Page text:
Create Beautiful Work Through Feedback and Refinement

Would you like people to come into your classroom and gasp? Receive comments like, "Your math class reminds me of an art gallery!" Or get looks of disbelief when you tell them the work was created by High School students? Then you crave beautiful work.

Beautiful work is a term that was popularized by Ron Berger of Expeditionary Learning. If you ever get the chance to see him or have him come to your school, it will transform your culture. He travels, giving professional development about why we and our students should not accept work that is of poor quality. These are not platitudes that can never be achieved in a typical classroom. He brings example of students work, from teachers all over, where you truly are amazed at the power of human creativity.

How does this happen? Why do we not see this more often in the classroom? The reason is that to achieve beautiful work you need three things:

1) Models of beautiful work: This could be a well written essay, an art piece, a well derived proof, but something that represents the standard that you wish your students to achieve. If you do not have such a model, then create one yourself. 

Once students see these models, it is easy to determine what it is that makes it high quality beautiful work. How can we expect students to create beautiful work if they have not ever seen it? Explicitly determine with your students what the standards of high quality are (complete sentences, clearly explained well thought out proofs, straight lines and angles, etc). The intention is not to create something to be duplicated exactly but to set as an example of quality.

2) A willingness to refine: Is your culture one where students are encouraged to do their best? Do your assignments or projects lend themselves to something worthy of taking the time to do well? Do you provide time for drafts and revisions? If the best reason a student has for doing well on an assignment is for a good grade, then I suggest you reflect upon how you can foster a more intrinsic desire to do well.

3) Peer Feedback: After you share your models and standards are created, students begin their work. Once they have completed their work inform them that this is their first draft and it is necessary to receive feedback in order to know what to refine. I have used the process of "3 before me" (3 students and then myself); or personal refinement, followed by peer feedback, and then finally feedback from me. 

I don't want to imply that only 3-5 revisions are necessary, it may take more, it could potentially take less. It depends on their prior skills, mindfulness, and the strength of the feedback they receive.

Effective feedback is not something we inherently do. We are quite good at judging whether or not someone else's work is beautiful to us or not, but not at articulating why. This is a skill that must be taught and practiced to become good at.

Effective feedback must be Kind, Helpful, and Specific:
  • Kind: Respectful of the fact that this is someone else's work and to judge without thinking of their feelings could kill the creative spirit and willingness to refine.
  • Helpful: Feedback is intended to help the recipient make their work better. It is not to steer them in a different direction but to help them more fully realize their vision. Feedback such as, "What if you used squares instead of circles," or "Could you change the dialog of this character to something more happy" is not helping the student make their work higher quality.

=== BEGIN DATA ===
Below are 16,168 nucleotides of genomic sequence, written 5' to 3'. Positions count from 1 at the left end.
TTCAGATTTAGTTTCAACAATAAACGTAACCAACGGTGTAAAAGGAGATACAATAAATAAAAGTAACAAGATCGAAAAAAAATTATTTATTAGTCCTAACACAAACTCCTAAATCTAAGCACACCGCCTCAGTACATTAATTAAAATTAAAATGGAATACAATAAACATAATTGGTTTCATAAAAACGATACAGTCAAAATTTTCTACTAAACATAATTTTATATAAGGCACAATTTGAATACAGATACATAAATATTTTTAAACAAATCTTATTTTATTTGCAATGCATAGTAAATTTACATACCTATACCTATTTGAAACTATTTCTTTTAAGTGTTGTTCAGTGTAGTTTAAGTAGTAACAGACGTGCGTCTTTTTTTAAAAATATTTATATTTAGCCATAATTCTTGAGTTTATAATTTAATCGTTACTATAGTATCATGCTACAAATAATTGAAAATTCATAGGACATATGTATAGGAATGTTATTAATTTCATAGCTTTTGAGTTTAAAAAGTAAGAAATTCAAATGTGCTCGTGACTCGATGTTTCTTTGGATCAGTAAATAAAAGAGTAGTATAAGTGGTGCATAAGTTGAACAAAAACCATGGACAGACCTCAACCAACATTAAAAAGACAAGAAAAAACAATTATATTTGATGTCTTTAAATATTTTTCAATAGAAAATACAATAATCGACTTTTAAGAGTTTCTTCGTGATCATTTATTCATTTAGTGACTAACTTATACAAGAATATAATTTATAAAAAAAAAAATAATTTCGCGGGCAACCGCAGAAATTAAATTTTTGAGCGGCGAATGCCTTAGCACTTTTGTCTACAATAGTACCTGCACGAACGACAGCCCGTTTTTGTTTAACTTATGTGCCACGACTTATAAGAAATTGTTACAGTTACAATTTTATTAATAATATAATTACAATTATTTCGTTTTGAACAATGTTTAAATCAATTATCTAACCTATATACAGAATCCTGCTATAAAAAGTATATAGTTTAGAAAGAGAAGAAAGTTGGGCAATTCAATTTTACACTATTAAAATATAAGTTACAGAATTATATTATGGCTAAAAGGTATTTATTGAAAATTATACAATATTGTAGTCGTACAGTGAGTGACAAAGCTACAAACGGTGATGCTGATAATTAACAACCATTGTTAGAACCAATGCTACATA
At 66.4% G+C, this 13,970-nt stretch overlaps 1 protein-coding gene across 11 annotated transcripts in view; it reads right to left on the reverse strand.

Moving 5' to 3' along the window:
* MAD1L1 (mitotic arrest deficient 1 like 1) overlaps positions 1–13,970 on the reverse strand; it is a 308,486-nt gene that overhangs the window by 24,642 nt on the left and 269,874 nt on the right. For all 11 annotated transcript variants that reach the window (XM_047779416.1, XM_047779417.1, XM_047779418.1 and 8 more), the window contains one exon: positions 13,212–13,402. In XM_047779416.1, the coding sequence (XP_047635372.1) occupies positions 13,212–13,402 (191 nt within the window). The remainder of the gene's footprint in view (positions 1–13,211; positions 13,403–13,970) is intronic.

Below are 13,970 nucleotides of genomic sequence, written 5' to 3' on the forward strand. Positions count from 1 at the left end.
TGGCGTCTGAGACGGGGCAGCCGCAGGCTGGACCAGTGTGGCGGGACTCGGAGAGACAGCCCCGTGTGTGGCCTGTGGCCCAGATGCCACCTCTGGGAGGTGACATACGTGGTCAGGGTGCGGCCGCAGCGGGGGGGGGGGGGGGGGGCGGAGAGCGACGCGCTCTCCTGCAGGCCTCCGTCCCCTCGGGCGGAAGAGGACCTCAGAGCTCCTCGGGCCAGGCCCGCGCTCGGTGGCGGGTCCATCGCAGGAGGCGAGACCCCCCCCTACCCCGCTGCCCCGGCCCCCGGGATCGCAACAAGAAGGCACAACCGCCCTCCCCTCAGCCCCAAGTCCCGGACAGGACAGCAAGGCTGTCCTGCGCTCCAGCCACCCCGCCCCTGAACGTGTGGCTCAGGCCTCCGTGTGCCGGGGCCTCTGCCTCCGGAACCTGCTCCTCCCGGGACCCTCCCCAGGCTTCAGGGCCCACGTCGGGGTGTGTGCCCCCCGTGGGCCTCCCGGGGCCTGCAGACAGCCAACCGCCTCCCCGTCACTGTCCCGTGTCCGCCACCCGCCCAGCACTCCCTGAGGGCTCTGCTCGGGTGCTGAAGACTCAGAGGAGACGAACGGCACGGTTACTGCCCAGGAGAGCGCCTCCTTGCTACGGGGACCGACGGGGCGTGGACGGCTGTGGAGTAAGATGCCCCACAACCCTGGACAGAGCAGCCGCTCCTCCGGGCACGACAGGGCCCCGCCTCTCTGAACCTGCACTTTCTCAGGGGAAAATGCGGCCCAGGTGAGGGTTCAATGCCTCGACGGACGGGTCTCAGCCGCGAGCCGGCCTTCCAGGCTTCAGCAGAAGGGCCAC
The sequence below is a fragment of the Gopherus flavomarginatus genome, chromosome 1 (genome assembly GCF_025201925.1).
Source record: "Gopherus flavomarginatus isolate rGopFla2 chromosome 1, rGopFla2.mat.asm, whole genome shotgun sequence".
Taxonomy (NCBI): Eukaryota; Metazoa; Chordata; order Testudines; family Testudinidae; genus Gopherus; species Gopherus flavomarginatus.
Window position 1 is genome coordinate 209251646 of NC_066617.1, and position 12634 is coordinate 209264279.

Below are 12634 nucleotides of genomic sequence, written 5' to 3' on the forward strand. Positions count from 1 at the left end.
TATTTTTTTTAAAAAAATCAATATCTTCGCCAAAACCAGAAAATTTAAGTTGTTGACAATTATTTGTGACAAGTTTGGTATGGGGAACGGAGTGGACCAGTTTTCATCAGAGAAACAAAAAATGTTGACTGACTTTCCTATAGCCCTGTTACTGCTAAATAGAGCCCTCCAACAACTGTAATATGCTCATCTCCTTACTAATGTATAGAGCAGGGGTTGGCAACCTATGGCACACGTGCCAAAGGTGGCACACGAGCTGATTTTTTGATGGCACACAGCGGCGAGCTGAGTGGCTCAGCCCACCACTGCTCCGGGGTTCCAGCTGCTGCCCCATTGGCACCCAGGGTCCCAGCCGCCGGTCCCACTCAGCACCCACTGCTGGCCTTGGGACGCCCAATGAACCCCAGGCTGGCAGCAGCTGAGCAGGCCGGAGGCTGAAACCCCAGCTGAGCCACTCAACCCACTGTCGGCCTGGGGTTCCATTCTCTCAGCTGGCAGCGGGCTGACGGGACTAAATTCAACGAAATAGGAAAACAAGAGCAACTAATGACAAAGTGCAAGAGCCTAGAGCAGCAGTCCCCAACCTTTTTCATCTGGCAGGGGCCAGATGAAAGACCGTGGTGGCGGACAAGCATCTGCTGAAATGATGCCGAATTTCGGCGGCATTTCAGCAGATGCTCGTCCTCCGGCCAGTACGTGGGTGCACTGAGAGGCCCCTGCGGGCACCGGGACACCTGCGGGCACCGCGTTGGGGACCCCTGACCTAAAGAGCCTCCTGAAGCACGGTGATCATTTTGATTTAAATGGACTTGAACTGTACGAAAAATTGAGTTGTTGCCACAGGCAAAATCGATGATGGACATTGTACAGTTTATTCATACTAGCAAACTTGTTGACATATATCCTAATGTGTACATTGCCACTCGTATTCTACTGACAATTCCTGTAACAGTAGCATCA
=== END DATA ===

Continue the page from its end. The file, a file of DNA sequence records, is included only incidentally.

• Specific: In order to actually refine, it must be known what it is that needs refinement. You cannot throw the baby out with the bathwater and start from scratch each time. It must be a process where each iteration builds upon the previous one. Therefore, specific feedback must be given in order for the recipient to know exactly what to work on.
  • There might be a tendency for your stronger students to receive feedback that is too praiseworthy and not actually helpful, or struggling students to receive too much feedback and be overwhelmed. Individual conversations between the teacher and student can help alleviate this and get everyone the support they need.
Do not be afraid of this process. While it may take more time than expected, the results will amaze you. Creativity will flow more freely in your classroom and your students will experience a deeper learning while you and the class collectively take on the responsibility of helping them to do their best work and understand. This is not simply for artistic "prettiness" it is a refinement of thought, understanding, and skill. It is just as important to refine for content as it is for aesthetic beauty, 

Imagine a world where everyone was proud of the work they had done. Typically, we consider this an endeavor only suited for artists and musicians but if everything you did was beautiful work, even that which we loathed to do, we would see a transformation in our classrooms and our world. Please foster that spirit of high quality work through cooperative feedback and refinement.

I encourage you to read the article Beautiful Work, or purchase his book, An Ethic of Excellence, which is relatively short but well worth your time.

With the permission of Ron Berger, I share with you a powerpoint that I created using some of the examples he most often shares to help others understand the concept of models, feedback, and refinement. I hope this information inspires and motivates you to create beautiful work with your students.